Finally, for the sort-of heatwave we're currently going through, Two Yards, a 4.3% ABV session IPA. Details are scarce, but it's hella juice-looking and hella juice-tasting, beginning on real oranges and then calming down and thinning out to more of an orangeade thing on the end. In the middle there's a bright floral jasmine spice as well as a mild hit of alium and a naughty buzz of dankness as well. It's extremely satisfying when a beer packs all of this into just a light and easy-drinking package. Maybe there's something to this collaborative brewing lark after all.

The Indie Beer Week posts continue with more Dublin beers tomorrow.

25 June 2018

Look around you

Indie Beer Week is upon us! Events kicked off on Friday and run through next weekend too. Have a look at the calendar to see what's happening in your part of the country. I did my bit locally on Saturday by visiting the new Porterhouse brewery, and all week I'll be blogging about Irish beer, starting with this rag-tag assortment of random samples.

The second in Rye River's Limited Edition Series was Miami J, a New England IPA. At the launch event in 57 The Headline, head brewer Bill talked us through the process, one involving Citra, Galaxy, Mosaic, Lemondrop and Amarillo, with all the bitterness derived from the whirlpool. It's up to you to actually find the bitterness, of course: the first flavour I got was a huge and juicy pineapple. There's a slightly slick and gummy vanilla note after this, which is also the dominant characteristic of the aroma, and is possibly the beer's weakest aspect but entirely in keeping with the style. The finish is grassy and just a little hot, reflecting honestly the 6.5% ABV. Overall it's spot-on for the style and largely lacking in flaws and imbalances. If you like your IPAs sweet and juicy get some of this, and soon.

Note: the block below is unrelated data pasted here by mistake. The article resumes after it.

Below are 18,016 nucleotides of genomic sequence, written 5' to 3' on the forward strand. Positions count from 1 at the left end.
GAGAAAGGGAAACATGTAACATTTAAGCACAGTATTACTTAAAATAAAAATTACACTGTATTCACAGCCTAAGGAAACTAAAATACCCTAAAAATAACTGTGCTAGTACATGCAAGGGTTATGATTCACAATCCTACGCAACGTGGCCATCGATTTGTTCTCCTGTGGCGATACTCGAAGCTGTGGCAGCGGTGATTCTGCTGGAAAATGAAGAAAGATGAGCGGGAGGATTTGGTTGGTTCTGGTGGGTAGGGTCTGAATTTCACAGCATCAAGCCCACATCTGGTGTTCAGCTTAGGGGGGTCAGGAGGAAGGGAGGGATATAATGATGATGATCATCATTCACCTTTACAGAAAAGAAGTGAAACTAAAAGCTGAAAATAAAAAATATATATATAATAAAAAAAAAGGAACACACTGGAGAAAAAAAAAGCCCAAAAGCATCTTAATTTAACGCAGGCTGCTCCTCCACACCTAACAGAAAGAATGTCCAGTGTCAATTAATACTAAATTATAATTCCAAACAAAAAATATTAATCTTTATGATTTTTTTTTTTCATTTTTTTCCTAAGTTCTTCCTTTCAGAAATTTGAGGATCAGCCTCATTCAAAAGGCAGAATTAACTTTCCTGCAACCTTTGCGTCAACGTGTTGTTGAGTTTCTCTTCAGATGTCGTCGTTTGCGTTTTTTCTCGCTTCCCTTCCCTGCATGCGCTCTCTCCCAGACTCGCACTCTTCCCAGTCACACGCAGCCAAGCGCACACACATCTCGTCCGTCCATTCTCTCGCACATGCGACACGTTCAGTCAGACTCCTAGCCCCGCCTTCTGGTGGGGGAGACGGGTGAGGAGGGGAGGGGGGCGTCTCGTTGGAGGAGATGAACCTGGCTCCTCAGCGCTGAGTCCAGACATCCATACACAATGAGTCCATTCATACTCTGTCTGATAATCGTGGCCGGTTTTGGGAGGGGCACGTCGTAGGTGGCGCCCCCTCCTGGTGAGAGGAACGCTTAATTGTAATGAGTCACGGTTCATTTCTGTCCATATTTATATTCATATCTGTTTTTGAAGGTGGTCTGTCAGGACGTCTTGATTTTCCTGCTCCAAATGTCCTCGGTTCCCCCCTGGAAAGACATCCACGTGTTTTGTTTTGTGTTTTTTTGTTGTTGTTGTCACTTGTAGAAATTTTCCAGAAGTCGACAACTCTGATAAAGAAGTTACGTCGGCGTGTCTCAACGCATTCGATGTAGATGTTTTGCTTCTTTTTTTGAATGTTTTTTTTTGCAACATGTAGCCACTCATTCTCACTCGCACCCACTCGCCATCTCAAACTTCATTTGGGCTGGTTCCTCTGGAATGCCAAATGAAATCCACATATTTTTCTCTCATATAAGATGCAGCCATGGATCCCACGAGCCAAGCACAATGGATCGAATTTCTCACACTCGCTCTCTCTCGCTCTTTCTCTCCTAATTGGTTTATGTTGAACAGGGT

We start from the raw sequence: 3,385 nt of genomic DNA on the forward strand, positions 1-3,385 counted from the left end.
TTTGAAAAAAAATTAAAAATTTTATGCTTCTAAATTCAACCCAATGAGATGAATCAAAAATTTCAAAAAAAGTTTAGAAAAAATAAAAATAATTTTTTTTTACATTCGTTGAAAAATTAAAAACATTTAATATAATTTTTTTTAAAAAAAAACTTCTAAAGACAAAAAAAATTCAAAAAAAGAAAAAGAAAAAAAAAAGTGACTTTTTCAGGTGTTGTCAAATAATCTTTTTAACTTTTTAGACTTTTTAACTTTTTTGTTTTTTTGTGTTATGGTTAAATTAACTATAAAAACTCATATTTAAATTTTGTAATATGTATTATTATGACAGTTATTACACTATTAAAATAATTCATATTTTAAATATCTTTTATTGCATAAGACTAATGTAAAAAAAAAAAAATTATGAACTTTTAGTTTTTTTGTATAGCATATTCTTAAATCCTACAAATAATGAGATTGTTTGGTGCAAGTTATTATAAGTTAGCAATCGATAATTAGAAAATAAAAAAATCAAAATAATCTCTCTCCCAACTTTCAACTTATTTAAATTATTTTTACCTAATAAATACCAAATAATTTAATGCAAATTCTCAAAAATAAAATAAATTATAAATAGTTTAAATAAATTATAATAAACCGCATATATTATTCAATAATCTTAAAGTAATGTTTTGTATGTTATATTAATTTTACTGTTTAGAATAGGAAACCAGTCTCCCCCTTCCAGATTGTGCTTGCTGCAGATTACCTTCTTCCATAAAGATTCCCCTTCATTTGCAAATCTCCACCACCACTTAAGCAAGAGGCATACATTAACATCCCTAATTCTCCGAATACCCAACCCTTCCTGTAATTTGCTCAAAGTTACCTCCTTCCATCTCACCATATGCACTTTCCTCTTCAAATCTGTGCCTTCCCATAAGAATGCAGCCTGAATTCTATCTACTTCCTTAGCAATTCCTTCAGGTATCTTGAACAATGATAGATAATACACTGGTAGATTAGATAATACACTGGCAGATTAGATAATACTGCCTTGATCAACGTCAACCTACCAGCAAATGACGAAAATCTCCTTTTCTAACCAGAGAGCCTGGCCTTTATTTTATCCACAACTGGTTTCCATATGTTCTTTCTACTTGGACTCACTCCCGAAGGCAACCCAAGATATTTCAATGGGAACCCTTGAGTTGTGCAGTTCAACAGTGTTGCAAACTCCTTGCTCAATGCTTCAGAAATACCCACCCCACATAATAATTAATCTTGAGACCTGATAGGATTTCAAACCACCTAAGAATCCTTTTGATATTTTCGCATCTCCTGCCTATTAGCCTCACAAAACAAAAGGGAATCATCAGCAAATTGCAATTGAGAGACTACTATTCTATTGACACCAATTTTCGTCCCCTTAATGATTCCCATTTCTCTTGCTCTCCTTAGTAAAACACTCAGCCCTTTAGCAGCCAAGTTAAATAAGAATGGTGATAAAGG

Staying canned and juicy, the newest one from Whiplash at time of writing is called Clap Hands. It describes itself as an American wheat beer, a style that used to mean something quite specific: wheat-based beer fermented out with neutral ale yeast. That has all but been abandoned by the brewing industry now, Carlow Brewing's Curim being the only extant example I can think of. "American" now means highly hopped, and this employs a tropical supergroup of Mosaic, El Dorado and Lemondrop. It pours a milky opaque orange colour with only a short-lived head. The aroma is fabulously juicy from the get-go, however: an enticing swirl of mango and passionfruit with just a cheeky seasoning of garlic. The flavour continues largely along those lines, emphasising the savoury side a little more as the yeast bite kicks in, but but placing the hops front and centre, displaying fresh and zingy juice alongside a sharper herbal bitterness. This is all done at only 5.2% ABV, which means it's expensive at over €5 a can, but if you have the money, buy a couple and drink them side-by-side. More from Whiplash later in the week.